Sorry John-Boy, But Sam’s Club is Real


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The Waltons of our childhood lived as a tight-knit family during the Great Depression in a rambling old house in the middle of rural Virginia. The Waltons of today live as a tight-knit family during the Great Recession in rambling mansions across several states.

Today’s Waltons are, of course, the heirs of Sam Walton, founder of Walmart. And and once again they crowd the Forbes 400 List of Richest Americans, with combined wealth approaching $100 billion.

The tired irony is that no one who sprung from the gene pool of Sam Walton, who lived through the Great Depression, will ever resemble John-Boy Walton or anyone else who is price conscious—the exact type of consumers who have made Walmart so successful. I don’t begrudge them that; I’m just fascinated by the vast sums of their net worth.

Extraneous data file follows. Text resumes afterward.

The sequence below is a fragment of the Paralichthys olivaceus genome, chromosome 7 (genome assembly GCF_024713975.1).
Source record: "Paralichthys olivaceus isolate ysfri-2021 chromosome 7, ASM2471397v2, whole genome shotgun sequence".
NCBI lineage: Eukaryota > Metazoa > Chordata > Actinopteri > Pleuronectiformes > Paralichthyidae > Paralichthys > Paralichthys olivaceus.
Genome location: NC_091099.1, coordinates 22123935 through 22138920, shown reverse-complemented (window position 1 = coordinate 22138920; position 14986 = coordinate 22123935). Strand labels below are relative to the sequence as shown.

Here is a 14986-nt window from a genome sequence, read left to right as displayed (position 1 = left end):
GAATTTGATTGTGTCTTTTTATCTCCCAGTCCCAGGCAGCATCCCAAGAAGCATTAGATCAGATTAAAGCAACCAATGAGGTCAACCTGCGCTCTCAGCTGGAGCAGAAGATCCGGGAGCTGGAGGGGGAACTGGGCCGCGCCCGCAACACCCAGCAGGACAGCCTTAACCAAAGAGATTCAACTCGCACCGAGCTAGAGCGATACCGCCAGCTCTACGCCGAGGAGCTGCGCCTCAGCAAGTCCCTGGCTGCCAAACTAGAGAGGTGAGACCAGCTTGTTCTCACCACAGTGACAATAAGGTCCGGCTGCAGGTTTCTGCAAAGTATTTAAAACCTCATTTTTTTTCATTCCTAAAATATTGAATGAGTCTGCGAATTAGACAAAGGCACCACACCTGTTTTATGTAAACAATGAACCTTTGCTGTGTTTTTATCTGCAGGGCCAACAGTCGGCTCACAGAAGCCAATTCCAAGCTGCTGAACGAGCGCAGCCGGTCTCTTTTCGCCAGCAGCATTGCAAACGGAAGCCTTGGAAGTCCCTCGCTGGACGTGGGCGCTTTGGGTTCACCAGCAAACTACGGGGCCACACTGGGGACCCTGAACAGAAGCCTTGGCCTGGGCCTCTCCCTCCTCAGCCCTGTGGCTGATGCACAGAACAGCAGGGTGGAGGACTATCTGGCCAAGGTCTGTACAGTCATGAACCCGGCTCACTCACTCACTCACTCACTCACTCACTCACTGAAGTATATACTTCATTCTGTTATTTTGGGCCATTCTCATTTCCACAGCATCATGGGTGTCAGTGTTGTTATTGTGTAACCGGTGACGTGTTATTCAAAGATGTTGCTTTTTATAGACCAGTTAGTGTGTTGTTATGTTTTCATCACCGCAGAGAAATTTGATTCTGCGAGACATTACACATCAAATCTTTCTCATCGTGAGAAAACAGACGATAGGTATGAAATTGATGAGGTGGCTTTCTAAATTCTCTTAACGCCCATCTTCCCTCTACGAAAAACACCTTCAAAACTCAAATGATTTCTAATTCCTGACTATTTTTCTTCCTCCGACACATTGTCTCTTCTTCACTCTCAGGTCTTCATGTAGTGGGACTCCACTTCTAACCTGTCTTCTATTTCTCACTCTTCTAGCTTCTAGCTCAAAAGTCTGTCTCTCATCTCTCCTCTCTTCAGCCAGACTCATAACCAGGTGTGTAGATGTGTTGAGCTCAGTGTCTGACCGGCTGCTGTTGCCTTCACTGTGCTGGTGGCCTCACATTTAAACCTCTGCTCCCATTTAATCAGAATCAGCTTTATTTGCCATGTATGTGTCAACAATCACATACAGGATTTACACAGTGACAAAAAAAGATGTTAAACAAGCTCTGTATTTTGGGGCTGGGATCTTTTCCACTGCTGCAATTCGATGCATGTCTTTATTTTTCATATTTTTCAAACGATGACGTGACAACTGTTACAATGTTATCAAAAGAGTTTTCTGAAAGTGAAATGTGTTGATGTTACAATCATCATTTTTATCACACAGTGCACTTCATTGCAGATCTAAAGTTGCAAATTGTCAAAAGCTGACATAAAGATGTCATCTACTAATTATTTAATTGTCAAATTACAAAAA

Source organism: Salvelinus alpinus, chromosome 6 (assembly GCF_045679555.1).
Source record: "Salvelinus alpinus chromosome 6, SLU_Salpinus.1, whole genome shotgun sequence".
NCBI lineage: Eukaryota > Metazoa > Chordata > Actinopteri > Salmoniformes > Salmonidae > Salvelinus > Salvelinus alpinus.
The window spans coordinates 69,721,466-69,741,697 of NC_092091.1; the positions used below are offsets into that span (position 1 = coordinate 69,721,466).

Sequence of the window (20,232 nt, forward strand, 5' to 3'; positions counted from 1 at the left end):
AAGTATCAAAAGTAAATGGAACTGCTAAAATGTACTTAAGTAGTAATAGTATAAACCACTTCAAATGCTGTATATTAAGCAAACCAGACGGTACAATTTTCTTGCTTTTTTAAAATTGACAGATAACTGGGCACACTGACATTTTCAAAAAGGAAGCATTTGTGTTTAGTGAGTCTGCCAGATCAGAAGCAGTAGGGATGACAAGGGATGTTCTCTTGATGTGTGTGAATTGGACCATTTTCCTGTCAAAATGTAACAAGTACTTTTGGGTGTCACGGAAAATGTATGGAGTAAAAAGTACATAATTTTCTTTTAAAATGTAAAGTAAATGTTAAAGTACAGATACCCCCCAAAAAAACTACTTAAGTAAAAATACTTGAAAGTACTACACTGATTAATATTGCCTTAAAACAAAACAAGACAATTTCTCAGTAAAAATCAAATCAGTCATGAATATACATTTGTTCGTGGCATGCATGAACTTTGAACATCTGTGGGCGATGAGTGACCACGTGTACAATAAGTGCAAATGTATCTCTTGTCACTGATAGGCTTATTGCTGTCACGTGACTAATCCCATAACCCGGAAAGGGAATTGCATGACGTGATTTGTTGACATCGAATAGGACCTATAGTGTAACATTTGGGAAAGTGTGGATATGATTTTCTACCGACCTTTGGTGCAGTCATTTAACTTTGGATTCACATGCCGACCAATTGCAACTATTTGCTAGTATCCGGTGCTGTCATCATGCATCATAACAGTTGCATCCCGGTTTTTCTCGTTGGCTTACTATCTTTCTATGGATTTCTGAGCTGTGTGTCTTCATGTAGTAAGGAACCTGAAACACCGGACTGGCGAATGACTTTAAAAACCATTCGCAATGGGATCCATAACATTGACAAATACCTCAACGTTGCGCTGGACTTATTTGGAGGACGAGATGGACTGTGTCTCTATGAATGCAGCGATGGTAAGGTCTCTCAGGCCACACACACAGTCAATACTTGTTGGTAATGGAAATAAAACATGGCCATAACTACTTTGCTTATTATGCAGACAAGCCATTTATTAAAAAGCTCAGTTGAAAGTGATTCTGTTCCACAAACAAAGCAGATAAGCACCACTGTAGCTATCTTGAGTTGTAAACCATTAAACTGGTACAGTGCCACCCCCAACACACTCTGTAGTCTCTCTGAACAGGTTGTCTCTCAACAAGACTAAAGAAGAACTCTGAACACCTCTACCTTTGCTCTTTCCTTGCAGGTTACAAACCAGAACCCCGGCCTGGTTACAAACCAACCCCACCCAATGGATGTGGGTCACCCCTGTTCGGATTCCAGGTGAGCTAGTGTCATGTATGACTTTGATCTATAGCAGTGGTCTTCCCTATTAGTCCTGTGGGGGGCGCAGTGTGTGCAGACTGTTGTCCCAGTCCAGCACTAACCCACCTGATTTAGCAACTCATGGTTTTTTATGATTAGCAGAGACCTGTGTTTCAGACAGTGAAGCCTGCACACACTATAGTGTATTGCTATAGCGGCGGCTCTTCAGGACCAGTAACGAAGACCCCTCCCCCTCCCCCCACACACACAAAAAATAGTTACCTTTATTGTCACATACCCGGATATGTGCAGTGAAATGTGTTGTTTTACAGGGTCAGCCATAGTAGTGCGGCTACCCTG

For instance, Christy Walton, the heiress and widow of son John Walton, who died in a 2005 plane crash, is worth $24.5 billion. By comparison, Macy’s Inc. posted 2011 sales of $25.7 billion—eking her about by a slim $1.2 billion.

Christy Walton is followed by Jim Walton ($21.1 billion); Alice Walton ($20.9 billion); S. Robson Walton ($20.5 billion); Ann Walton Kroenke ($3.3 billion); and Nancy Walton Laurie ($2.7 billion). According to the “Ace Information Director,” the family’s combined dividends alone amount to $1 billion.

The richest person in America is, once again, is Bill Gates, with a net worth of $59 billion.

Today’s Walton family built its mountainous fortune on low prices. The Walton family of the 1970s lived by a mountain and purchased very little. Both make for good stories but, go figure, it is the latter family that is pure fiction.

Lisa Biank Fasig
Lisa leads the creation of editorials and feature stories for COLLOQUY and oversees the work of contributing editors and writers. With 18 years of reporting experience, most in business and specifically consumer behavior, she is highly skilled at researching data and teasing out the trends. A background in graphic design enables her to see ideas in three dimensions and tell the story visually.


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